Tuesday, April 1, 2008

The Colour of Magic

The Colour of Magic is the story of a book of The Great Eight Spells and the poor Wizard that has one of them stuck in his head. This wizard is played by David Jason, best known to fans of PBS in the U.S. as Granville from Open All Hours, though he has been busy with countless projects since then. He was also a star of Terry Pratchett's Hogfather, another Skyone Production about The Disc World.

Sean Astin stars as a tourist-he is best known as the reluctant adventurer Hobbit who followed Frodo around and eventually saved the world, though he too, has many more credits to his name. He plays the part of a rich and stupid traveler who just wants to look at things-a totally baffling idea to everyone else on the Disc World. David Jason is his unwilling guide and together they have many near death experiences, with several very funny bit involving the legendary Christopher Lee as the voice of Death.

There is also the sinister presence of Tim Curry, looking a little plumber than he did the last time I saw him, but just as evil. He is a wizard that lusts after power and proceeds to kill anyone that stands in his way. It is the will of the Eight Spells that they all be said at the same time, but preferably not by the Tim Curry.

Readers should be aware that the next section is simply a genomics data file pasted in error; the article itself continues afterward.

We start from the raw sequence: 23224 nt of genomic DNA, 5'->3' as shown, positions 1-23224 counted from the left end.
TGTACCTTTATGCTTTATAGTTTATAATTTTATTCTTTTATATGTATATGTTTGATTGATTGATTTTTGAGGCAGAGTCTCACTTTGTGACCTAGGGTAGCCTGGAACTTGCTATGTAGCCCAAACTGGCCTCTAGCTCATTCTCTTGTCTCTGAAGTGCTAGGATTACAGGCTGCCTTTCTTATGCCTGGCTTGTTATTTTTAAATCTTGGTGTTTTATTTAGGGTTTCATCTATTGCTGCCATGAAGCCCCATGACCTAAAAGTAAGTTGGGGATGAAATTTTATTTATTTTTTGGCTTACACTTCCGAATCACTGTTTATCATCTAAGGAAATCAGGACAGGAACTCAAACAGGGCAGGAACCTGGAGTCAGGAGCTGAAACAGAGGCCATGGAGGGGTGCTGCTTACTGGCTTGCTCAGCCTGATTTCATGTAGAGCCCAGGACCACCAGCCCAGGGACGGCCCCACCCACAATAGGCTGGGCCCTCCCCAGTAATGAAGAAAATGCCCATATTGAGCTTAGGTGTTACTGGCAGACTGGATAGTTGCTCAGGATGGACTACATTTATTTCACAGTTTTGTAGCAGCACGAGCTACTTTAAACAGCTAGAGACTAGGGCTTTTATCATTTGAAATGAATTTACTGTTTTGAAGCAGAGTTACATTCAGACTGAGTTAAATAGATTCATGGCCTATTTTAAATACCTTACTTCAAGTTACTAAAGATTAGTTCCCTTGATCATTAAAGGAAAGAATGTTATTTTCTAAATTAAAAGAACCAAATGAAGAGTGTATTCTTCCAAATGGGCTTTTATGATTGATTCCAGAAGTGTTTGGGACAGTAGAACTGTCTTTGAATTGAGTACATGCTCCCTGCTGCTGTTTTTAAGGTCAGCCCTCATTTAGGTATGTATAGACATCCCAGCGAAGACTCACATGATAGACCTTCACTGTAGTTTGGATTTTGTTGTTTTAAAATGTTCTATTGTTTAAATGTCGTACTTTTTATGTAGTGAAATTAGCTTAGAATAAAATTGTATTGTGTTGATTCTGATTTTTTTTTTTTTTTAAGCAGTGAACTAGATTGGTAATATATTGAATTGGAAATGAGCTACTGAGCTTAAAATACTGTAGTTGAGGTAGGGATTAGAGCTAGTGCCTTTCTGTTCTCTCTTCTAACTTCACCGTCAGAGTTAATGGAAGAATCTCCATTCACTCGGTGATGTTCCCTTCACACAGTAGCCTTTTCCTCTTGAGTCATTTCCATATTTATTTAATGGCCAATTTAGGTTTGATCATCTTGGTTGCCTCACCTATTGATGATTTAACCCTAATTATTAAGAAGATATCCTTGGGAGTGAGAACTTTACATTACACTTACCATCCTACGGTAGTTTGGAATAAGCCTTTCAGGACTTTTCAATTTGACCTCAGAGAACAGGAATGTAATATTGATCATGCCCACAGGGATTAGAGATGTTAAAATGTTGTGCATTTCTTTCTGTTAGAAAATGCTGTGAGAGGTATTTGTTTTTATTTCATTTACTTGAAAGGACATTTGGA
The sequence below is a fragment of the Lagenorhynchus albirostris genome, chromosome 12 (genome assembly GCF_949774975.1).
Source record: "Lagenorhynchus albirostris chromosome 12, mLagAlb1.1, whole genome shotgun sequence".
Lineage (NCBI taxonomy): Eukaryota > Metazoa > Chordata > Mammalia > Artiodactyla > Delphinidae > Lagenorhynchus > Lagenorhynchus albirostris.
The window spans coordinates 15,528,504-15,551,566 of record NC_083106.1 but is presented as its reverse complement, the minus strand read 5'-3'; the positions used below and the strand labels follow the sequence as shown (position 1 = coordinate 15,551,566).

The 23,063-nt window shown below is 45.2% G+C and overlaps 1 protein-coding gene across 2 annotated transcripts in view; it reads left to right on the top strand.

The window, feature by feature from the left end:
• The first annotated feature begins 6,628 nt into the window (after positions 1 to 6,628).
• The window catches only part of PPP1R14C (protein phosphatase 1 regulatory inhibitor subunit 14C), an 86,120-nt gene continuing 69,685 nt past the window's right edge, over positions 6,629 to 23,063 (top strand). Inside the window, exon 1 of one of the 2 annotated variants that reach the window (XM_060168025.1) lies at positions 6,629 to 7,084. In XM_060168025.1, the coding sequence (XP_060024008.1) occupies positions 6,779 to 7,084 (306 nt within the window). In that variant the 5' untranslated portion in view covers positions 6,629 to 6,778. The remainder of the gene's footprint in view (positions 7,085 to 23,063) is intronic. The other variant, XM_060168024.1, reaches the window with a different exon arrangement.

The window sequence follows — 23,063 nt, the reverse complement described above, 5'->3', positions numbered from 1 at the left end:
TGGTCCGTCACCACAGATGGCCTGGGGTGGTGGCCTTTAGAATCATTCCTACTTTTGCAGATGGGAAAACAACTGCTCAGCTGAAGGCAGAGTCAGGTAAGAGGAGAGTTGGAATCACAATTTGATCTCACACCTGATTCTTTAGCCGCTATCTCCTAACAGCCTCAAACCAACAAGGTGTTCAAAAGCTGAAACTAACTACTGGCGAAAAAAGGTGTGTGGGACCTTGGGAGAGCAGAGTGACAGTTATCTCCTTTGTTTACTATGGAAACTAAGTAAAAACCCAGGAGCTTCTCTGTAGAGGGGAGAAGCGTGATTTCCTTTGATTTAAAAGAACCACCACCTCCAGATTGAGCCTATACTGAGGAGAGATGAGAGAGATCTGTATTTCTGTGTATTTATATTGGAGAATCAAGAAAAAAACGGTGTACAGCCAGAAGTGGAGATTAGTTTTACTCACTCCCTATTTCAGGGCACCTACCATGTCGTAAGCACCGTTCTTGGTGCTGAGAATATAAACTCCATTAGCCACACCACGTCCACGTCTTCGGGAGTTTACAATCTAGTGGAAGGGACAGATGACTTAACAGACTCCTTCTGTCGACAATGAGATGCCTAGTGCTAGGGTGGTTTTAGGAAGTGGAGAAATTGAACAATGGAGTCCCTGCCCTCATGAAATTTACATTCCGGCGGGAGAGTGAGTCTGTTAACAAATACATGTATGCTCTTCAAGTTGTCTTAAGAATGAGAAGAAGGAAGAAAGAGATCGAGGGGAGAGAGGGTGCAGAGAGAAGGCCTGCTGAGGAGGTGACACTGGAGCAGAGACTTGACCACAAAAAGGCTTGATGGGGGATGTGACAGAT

This is a fun and funny story with great special effects and all kinds of small gags. For example, when the Disc World is threatened by a giant red star, The Tourist decides that it needs a name, so he suggests The Death Star. The hapless wizard scoffs at him, what kind of stupid name is that?

There are dragons, heroes, villains, and mobs with torches and pitchforks. While Death does not have nearly as large a role in The Colour of Magic as he did in The Hogfather, he does make rather a lot of cameos and a lot of jokes. The story is silly and seemingly random, but the ending is great and surprisingly touching. I really liked The Colour of Magic and highly recommend that you see it as soon as possible.

I know this wasn't really about London, but that doesn't mean I can't still mention London once or twice here at the end. I'm sure the people of London liked The Colour of Magic just fine.

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